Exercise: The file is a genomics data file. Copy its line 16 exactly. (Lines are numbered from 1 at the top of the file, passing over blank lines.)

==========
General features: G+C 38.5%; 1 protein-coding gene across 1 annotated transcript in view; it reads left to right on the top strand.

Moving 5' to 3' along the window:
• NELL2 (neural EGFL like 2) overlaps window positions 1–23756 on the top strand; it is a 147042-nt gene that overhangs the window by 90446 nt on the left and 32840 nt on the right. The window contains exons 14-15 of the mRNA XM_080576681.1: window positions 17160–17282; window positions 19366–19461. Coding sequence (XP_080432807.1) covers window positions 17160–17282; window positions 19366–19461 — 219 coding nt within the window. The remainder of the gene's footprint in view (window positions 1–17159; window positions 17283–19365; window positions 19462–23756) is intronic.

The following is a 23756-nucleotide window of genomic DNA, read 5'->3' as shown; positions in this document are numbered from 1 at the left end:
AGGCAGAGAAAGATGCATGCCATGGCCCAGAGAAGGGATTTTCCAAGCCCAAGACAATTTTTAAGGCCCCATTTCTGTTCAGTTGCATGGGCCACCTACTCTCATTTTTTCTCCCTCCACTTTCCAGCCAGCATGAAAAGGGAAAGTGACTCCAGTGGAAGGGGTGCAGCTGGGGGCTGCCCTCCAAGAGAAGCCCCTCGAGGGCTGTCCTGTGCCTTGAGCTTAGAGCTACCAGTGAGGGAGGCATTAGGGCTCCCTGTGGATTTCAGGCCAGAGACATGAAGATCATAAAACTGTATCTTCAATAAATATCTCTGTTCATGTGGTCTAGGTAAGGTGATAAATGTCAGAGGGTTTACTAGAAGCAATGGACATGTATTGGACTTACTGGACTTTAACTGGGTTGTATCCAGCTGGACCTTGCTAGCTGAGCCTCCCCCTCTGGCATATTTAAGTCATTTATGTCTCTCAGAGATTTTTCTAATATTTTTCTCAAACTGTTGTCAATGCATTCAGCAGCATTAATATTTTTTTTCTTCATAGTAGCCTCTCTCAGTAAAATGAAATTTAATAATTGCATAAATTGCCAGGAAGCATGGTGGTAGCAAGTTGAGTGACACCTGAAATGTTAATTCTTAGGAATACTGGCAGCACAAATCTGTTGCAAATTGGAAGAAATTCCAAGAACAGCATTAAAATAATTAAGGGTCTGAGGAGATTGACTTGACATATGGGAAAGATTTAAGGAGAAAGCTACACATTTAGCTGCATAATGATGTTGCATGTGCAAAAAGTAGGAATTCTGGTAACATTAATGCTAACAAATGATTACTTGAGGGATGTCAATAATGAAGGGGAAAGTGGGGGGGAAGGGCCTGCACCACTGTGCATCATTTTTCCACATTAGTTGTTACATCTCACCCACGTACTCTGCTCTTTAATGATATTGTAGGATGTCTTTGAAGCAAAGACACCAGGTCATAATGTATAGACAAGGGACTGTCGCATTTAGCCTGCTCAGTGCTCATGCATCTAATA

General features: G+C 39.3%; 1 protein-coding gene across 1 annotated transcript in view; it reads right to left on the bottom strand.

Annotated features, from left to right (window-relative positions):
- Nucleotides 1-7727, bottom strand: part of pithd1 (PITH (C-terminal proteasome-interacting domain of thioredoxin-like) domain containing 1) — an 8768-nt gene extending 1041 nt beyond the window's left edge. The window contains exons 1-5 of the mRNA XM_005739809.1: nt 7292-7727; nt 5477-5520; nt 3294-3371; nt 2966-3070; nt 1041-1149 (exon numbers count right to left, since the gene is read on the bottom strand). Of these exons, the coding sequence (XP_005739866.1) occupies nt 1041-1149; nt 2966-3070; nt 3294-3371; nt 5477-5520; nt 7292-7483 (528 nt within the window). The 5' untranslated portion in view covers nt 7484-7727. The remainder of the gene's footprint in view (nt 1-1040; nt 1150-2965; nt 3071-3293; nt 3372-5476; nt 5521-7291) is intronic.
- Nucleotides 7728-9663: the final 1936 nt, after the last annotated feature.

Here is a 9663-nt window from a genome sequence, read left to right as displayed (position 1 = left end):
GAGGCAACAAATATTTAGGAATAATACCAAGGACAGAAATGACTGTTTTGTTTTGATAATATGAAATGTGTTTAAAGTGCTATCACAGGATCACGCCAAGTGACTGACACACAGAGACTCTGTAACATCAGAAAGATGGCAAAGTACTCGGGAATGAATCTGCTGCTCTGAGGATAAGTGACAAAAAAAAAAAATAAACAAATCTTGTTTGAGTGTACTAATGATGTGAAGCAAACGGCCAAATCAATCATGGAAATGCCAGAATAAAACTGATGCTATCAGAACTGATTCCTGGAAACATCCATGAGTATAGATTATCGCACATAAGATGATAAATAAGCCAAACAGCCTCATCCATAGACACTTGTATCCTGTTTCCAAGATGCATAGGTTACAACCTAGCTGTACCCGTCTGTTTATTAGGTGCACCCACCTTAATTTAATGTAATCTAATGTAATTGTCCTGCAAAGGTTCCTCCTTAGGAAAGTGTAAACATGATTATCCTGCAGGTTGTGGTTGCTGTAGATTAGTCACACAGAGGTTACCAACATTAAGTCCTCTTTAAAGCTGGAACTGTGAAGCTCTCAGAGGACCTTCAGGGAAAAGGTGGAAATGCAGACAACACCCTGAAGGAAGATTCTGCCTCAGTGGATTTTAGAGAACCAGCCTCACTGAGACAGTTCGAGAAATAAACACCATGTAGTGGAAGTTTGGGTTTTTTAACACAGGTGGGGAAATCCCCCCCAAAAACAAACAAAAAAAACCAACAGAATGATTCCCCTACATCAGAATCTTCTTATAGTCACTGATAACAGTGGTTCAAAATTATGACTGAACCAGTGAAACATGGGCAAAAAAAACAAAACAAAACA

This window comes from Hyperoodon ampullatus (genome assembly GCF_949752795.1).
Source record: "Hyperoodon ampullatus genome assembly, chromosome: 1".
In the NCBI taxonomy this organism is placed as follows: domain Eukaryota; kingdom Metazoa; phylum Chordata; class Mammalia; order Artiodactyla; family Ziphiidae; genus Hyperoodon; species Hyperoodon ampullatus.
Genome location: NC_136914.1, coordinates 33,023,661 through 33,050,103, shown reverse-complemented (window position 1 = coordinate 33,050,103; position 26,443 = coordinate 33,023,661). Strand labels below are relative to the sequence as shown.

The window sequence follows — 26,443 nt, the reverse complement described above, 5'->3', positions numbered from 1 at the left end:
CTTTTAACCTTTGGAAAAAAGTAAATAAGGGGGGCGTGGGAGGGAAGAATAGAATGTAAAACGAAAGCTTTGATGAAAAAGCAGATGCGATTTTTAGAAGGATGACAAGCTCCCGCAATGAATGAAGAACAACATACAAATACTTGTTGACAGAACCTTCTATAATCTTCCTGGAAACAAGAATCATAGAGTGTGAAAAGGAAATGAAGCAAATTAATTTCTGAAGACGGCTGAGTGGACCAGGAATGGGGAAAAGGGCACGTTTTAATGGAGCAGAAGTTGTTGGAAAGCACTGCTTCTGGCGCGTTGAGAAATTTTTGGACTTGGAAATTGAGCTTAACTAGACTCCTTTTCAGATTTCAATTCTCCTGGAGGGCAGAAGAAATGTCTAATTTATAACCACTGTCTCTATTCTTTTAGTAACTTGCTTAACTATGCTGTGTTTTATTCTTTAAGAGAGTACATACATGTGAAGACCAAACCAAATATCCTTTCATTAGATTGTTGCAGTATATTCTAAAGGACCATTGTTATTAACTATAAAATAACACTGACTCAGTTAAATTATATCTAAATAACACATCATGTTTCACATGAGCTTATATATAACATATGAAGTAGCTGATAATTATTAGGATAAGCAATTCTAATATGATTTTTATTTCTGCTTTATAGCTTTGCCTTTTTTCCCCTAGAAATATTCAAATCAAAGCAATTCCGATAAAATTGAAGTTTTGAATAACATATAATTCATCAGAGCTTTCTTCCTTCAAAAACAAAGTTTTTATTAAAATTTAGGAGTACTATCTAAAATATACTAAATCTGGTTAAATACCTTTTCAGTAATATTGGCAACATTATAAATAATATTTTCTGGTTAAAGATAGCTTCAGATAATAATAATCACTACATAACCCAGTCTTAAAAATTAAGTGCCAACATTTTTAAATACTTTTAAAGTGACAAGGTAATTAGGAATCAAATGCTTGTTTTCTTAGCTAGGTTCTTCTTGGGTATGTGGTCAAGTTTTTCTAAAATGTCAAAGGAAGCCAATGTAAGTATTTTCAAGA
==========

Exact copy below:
The window sequence follows — 26,443 nt, the reverse complement described above, 5'->3', positions numbered from 1 at the left end: